Might one even be able to argue that video game competitions, to the degree they depend on one's manual dexterity and coordination, if it can trained to improve that, could be arguablly placed in to the sports category?

Last edited by BogeyNoMore; 11-18-2013 at 12:58 PM.
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  #66  
Old 11-18-2013, 02:49 PM
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Quote:
Originally Posted by BogeyNoMore View Post
I think we're getting there. How about: "If the outcome of the contest depends on the execution of one's physical performance, it's a sport."

Might one even be able to argue that video game competitions, to the degree they depend on one's manual dexterity and coordination, if it can trained to improve that, could be arguably placed in to the sports category?
I'm on board with the definition of a sport as "depending on the execution of one's physical performance," but I don't think it's easy to define the border clearly, as the video game example illustrates. I might modify the definition to say "the outcome of a sport depends primarily on athletic performance," and describe "athletic" performance rather generously, to include feats of coordination, feats of manual dexterity, and marksmanship, rather than limit the definition of athleticism to feats of strength, endurance, power, and agility. Then I'd be happy to allow a fuzzy line at the boundary between sport and other kinds of competition.
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  #67  
Old 11-18-2013, 02:55 PM
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Originally Posted by BogeyNoMore View Post
Might one even be able to argue that video game competitions, to the degree they depend on one's manual dexterity and coordination, if it can trained to improve that, could be arguablly placed in to the sports category?
I'm not saying that video games themselves aren't sport. I'm merely pointing out that turning a game into a video game illustrates the difference. Take Chess for example, playing the game on a virtual board really offers no different experience compared to playing on a real board. The same could be said for most card games.

However, to play virtual disc golf is a completely different experience compared to being on the course throwing plastic.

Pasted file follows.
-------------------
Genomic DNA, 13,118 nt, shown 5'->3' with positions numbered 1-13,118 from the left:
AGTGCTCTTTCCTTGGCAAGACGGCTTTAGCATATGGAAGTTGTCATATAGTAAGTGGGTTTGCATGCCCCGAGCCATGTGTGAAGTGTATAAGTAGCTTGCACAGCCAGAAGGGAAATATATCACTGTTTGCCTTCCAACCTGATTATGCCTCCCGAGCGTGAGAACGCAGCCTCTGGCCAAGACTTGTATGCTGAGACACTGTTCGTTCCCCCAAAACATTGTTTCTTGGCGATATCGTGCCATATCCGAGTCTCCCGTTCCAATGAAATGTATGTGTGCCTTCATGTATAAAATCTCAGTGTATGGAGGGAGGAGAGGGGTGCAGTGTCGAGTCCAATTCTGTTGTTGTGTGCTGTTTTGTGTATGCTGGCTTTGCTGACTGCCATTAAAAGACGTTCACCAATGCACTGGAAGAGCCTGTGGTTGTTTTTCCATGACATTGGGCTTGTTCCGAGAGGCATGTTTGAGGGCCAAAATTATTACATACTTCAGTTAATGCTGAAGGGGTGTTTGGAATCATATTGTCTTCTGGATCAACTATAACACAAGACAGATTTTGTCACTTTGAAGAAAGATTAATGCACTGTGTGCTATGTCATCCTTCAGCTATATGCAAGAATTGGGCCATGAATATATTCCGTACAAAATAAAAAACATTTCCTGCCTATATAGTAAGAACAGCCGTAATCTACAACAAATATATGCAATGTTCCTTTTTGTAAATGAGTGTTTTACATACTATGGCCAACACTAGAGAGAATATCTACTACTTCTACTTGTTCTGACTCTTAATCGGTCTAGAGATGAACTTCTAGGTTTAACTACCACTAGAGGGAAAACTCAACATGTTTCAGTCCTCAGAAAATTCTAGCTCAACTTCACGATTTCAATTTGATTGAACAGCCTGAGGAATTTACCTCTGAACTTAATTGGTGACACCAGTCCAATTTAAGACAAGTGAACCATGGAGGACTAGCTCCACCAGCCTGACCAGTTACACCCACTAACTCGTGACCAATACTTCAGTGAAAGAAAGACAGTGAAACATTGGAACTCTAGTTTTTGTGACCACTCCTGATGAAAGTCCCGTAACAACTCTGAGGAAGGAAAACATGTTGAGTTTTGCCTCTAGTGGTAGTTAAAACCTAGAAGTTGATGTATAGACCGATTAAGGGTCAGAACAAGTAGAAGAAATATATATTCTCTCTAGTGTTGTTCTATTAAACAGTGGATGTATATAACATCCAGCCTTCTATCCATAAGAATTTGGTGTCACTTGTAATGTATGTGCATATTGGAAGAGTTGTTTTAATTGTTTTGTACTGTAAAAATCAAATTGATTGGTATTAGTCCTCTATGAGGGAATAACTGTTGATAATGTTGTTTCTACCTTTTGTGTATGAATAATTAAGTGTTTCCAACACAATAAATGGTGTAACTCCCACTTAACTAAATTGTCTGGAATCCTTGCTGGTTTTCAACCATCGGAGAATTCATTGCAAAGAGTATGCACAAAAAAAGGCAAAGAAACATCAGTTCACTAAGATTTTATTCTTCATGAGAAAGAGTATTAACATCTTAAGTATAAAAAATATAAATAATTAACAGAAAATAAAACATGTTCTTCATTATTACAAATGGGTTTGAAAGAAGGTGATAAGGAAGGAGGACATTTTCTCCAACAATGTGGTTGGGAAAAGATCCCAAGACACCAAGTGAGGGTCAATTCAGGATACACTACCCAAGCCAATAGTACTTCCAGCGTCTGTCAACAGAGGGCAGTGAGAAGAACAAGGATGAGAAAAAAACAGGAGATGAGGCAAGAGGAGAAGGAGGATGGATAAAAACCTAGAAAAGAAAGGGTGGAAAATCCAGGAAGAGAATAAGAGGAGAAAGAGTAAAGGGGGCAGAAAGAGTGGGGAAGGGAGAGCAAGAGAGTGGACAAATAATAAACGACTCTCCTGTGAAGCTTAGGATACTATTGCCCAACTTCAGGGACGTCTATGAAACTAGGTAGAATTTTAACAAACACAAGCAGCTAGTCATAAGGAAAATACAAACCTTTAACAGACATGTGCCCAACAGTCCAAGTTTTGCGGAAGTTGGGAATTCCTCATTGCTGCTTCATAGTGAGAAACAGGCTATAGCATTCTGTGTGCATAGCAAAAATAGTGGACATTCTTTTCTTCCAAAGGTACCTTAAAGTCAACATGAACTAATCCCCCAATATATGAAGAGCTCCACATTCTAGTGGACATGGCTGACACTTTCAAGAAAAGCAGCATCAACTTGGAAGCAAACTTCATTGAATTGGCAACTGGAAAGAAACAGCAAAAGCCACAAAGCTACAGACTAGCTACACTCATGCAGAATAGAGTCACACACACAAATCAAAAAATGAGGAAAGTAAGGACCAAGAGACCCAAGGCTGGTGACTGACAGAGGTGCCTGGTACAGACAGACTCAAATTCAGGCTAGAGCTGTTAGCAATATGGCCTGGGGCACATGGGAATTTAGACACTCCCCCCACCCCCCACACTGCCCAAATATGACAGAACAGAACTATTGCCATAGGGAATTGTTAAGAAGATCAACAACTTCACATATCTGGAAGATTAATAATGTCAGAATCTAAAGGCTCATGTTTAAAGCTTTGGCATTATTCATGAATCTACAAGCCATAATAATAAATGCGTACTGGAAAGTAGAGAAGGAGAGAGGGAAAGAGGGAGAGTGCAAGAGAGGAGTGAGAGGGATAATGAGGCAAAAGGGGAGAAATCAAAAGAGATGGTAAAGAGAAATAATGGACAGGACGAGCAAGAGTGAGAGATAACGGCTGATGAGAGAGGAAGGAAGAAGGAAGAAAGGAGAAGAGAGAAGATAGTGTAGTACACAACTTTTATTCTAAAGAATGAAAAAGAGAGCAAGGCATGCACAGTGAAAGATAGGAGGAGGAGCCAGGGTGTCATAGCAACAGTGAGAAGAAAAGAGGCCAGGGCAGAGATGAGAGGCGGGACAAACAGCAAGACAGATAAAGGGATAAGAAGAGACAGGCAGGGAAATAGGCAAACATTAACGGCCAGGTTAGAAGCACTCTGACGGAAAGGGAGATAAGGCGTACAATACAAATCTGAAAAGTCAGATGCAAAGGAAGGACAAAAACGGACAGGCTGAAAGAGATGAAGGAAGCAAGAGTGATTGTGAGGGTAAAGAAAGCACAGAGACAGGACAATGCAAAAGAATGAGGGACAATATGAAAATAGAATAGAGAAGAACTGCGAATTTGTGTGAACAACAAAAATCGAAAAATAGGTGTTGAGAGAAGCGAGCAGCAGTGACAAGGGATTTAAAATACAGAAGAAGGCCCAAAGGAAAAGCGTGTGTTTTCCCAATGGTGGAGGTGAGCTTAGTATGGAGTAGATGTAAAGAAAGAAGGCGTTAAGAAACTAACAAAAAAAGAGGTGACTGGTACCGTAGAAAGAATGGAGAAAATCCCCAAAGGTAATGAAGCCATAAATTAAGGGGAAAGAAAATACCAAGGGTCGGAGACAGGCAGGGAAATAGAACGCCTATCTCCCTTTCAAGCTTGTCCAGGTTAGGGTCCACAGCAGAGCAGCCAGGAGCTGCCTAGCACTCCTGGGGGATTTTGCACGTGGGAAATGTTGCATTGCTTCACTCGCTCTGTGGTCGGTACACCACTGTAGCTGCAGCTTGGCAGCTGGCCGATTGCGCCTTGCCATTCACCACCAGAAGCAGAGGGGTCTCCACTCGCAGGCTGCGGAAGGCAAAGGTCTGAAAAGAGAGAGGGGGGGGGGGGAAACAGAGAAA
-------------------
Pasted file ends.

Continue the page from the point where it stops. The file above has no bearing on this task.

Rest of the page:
It's really the difference between a mental vs physical.
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  #68  
Old 11-18-2013, 04:17 PM
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Originally Posted by bradharris View Post
I'm not saying that video games themselves aren't sport. I'm merely pointing out that turning a game into a video game illustrates the difference. Take Chess for example, playing the game on a virtual board really offers no different experience compared to playing on a real board. The same could be said for most card games.

However, to play virtual disc golf is a completely different experience compared to being on the course throwing plastic.

It's really the difference between a mental vs physical.
I agree completely. But up until I thought about it in responding to this thread, I never would have considered how playing any video game could remotely be called a sport, but I'll stand behind what I said: to the extent that one's dexterity and physical performance impacts the competition, I guess video games can be considered a sport. Physical ability (or the lack thereof) don't have any impact on the outcome of games like chess, poker, backgammon, dominoes, etc... all games of skill.

Back to the OP, some people throw discs better than others ever will, are better able to control their bodies to achieve the desired outcome, have (or develop) better muscle memory than others or are notice subtle things about their kinesthetics than others, which allows them adjustments to their throw better than others, similar to pitching a baseball, or countless other athletic endeavors.

Given that, I don't see how anyone can argue that disc golf isn't a sport, regardless of what level of athletic ability it takes relative to other sports.